Fifthly, which comments received from stakeholders, namely during the consultation, does the Commission intend to incorporate in the final legislative framework?

Finally, does the Commission agree to consider proposing harmonising legislation in the area of distribution, for instance by amending the Commercial Agency Directive, in order to ensure that all dealers benefit from the same high level of contractual protection in every EU Member State?


  Malcolm Harbour, author. − Mr President, on behalf of the Committee on the Internal Market and Consumer Protection, I am very pleased to be here this evening to present our aspect of the question, and I particularly want to thank our colleagues on the Committee on Economic and Monetary Affairs, who of course have leadership on competition issues, for working closely with us, because clearly this is an element of competition policy which also has fundamental interests for consumers, and we have been ensuring from our side that some of those consumer elements are very well represented.

First of all, I think that the elements of the Commission’s proposal relating to the sales, service and repair market are very much aligned with the consumer interests which we have raised in our committee – not specifically on issues related to DG Competition, but for example particularly in the areas related to information on service and repair where we worked, in this instance, with the Environment Committee on the provisions concerning technical information linked to environmental standards for motor vehicles. I think that those elements, which have been reinforced in the new proposal, are extremely welcome as regards sustaining competition between independent repairers and market access for spare parts with equivalent quality markings: the opening up of that market is very welcome.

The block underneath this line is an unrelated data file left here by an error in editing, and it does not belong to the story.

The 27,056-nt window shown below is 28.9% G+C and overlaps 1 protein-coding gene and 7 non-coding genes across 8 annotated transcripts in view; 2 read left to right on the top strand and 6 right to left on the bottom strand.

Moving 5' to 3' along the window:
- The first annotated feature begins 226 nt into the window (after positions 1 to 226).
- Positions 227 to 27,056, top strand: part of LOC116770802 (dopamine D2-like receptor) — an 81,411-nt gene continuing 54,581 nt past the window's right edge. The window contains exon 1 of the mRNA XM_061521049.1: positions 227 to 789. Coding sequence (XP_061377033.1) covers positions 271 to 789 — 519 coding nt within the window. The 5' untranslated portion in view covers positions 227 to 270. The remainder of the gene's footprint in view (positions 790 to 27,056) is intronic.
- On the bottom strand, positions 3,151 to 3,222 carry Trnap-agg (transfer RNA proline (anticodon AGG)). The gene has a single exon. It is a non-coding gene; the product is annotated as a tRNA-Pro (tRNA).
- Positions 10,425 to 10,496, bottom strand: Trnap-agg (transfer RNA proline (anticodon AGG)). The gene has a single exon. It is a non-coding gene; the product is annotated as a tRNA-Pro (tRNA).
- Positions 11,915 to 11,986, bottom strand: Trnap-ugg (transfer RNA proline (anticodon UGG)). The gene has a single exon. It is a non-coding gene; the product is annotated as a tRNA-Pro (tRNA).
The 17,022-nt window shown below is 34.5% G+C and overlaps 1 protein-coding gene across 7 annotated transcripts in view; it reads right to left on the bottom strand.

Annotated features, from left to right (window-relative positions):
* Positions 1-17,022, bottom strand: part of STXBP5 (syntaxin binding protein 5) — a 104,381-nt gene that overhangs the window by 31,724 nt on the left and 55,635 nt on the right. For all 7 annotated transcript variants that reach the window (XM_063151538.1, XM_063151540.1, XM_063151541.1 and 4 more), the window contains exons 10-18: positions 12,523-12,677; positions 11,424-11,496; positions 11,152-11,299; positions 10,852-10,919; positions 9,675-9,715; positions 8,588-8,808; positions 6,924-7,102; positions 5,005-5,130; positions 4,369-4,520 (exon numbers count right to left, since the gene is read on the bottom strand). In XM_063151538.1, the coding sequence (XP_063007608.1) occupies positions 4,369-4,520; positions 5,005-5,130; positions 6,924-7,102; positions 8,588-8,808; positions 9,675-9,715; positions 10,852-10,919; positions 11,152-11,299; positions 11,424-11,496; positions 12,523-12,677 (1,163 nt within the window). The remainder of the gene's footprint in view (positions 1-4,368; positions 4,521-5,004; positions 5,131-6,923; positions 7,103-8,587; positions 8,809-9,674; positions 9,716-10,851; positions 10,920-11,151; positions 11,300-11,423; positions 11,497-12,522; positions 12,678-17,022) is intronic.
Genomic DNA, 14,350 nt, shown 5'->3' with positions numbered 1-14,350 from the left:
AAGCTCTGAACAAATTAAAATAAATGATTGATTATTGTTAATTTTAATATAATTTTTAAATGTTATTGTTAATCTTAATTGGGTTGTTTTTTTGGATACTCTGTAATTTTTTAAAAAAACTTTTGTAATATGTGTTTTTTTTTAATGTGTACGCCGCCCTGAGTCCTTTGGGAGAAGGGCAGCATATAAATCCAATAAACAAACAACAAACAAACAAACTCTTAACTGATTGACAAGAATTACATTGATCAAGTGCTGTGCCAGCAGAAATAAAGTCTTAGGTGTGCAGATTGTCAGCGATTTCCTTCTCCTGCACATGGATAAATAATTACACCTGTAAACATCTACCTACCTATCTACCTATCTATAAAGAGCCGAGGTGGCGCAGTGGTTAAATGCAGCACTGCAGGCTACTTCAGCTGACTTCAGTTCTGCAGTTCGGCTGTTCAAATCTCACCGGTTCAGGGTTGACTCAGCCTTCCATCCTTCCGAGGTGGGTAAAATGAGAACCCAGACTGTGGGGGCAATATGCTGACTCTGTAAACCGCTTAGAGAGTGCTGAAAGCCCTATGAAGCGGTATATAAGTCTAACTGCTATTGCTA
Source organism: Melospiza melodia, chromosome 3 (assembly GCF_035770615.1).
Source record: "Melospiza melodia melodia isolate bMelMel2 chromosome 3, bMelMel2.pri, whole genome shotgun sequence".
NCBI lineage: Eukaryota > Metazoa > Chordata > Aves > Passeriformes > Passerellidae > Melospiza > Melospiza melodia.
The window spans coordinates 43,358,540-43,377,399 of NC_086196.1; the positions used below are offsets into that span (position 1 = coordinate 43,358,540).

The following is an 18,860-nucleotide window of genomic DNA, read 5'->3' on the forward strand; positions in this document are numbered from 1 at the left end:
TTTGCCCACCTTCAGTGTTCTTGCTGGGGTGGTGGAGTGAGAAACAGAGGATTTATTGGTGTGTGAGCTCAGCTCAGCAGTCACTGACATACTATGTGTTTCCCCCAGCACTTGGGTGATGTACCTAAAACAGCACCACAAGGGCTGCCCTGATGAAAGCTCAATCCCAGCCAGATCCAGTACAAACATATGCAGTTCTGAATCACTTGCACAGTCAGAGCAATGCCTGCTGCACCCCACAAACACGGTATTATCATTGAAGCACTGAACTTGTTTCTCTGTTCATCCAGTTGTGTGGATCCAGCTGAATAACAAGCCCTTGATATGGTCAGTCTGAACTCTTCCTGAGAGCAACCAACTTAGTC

I think the one reservation which we would draw to your attention, which is contained in the resolution on which we will vote tomorrow, concerns the issues about the availability of information. We are not convinced – you may wish to convince us, but we are not convinced – that the guidelines you published are necessarily sufficiently strong or enforceable to ensure that this technical information is available, particularly because it will be possible for car manufacturers to make that information available in an electronic format, which, without appropriate software and searching capability, may not be so valuable to the service repairer as we would expect it to be.

Having said that, I now want to turn to the issue of sales, which we just heard eloquently addressed by the Vice-Chair of the Economic and Monetary Affairs Committee. I think on sales we are much less convinced that the Commission has really taken on board the concerns of consumers. The Economic and Monetary Affairs Committee held a very important hearing where we heard from both dealers and consumer representatives about their very real concerns that the safeguards which have been put in place to ensure competition in the sales market, which were put there clearly in 2002 – many of them, I have to say, in response to concerns raised by this Parliament – have simply been swept away by what seems to us to be rather excessive zeal on your part to simplify issues and make life rather easier for you, as an administration, to deal with it.

There may be problems with that, but I would suggest to you – and I would like you to look at the evidence which was placed before us in our hearing – that dealers and consumers do have serious concerns about bringing automotive distribution straight away into the general block exemption. There were clear safeguards built in back in 2002 – not that long ago in the cycle of car distribution – to redress the balance of power between independent dealers and manufacturers. I think the dealers would say that this has actually worked rather well over that time. Indeed, if you look at what has happened in the marketplace, they would feel that that was the case.